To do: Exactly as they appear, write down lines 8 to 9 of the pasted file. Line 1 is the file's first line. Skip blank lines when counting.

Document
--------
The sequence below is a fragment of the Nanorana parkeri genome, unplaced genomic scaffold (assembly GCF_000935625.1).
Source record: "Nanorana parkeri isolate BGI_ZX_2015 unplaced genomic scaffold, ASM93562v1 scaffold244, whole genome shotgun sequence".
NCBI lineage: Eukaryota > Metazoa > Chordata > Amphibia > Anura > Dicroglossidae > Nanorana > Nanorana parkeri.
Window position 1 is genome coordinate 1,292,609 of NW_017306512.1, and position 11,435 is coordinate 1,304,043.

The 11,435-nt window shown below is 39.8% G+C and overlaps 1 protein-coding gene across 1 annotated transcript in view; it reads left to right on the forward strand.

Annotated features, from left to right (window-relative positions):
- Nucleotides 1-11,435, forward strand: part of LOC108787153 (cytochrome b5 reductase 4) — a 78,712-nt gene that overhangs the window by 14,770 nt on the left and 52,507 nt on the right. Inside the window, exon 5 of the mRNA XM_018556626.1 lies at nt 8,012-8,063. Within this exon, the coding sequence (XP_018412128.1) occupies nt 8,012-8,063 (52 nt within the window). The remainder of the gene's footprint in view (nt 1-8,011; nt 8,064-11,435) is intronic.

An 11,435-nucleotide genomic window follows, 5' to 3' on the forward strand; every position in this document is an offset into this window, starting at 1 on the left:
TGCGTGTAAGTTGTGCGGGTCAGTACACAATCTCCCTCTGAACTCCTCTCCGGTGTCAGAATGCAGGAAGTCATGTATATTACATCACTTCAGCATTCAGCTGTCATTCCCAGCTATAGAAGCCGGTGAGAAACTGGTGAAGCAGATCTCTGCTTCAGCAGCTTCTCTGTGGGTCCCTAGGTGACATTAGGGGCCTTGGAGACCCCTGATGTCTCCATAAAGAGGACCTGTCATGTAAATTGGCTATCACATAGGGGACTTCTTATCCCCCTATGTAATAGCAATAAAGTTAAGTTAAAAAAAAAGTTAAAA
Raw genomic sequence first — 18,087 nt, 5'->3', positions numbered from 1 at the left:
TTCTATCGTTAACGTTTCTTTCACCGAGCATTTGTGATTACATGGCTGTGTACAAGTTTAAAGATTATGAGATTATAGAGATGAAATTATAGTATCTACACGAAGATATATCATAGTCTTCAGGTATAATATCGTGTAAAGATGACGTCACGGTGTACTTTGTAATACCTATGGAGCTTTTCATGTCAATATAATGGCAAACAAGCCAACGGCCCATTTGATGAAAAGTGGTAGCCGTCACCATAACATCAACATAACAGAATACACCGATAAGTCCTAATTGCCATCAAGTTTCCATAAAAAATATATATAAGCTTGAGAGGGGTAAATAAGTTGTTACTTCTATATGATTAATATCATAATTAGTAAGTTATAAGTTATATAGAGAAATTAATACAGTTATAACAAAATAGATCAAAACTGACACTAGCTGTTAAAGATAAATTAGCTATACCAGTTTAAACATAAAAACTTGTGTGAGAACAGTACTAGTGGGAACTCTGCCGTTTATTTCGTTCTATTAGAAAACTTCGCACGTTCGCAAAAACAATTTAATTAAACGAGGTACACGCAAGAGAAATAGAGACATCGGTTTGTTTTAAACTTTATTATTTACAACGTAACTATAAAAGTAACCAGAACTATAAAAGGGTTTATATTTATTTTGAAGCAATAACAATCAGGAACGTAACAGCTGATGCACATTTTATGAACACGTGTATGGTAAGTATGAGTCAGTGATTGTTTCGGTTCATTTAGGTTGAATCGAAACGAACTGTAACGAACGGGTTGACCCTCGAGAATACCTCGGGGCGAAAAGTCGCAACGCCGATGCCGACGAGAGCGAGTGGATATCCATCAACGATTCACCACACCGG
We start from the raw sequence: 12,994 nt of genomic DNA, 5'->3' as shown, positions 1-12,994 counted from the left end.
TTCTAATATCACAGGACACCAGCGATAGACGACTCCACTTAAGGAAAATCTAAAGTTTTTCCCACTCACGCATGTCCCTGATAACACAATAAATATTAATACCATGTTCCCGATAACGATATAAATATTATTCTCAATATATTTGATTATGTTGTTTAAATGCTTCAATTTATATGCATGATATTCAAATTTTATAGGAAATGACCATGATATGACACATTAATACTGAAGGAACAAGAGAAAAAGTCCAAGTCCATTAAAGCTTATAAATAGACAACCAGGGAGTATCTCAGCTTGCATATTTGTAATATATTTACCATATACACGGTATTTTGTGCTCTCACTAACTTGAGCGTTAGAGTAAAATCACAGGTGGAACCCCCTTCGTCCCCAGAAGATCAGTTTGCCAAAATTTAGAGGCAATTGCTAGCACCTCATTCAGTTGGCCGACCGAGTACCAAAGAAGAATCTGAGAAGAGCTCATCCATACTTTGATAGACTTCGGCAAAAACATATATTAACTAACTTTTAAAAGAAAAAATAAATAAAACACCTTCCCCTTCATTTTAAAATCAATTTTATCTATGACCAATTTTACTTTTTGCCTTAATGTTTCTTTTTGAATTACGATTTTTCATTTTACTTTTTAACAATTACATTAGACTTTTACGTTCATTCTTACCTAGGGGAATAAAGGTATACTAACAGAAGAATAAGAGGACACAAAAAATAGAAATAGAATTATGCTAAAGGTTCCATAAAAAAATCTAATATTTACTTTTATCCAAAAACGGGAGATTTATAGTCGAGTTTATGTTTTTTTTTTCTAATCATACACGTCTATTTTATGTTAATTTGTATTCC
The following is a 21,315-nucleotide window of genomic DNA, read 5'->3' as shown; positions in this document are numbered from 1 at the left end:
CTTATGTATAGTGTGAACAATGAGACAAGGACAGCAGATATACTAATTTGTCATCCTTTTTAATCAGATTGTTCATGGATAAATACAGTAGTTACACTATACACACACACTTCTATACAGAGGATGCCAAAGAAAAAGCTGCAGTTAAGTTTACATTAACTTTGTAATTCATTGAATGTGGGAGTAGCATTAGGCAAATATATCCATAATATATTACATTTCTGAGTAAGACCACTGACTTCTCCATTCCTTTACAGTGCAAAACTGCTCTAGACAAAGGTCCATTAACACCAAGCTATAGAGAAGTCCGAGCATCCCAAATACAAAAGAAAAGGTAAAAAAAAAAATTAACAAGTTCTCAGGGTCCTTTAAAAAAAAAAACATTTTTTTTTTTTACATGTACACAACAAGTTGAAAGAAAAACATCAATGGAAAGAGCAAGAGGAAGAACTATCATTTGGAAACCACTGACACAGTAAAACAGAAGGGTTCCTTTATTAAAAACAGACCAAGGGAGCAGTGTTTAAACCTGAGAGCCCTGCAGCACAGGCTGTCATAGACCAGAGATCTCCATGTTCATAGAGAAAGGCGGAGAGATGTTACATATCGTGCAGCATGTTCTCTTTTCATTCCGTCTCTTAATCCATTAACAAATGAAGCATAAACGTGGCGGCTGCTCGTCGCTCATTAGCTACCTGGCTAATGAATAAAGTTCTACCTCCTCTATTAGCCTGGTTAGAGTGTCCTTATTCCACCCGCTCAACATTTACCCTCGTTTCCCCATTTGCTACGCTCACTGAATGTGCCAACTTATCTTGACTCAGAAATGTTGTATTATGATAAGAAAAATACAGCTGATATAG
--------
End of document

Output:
An 11,435-nucleotide genomic window follows, 5' to 3' on the forward strand; every position in this document is an offset into this window, starting at 1 on the left:
TGCGTGTAAGTTGTGCGGGTCAGTACACAATCTCCCTCTGAACTCCTCTCCGGTGTCAGAATGCAGGAAGTCATGTATATTACATCACTTCAGCATTCAGCTGTCATTCCCAGCTATAGAAGCCGGTGAGAAACTGGTGAAGCAGATCTCTGCTTCAGCAGCTTCTCTGTGGGTCCCTAGGTGACATTAGGGGCCTTGGAGACCCCTGATGTCTCCATAAAGAGGACCTGTCATGTAAATTGGCTATCACATAGGGGACTTCTTATCCCCCTATGTAATAGCAATAAAGTTAAGTTAAAAAAAAAGTTAAAA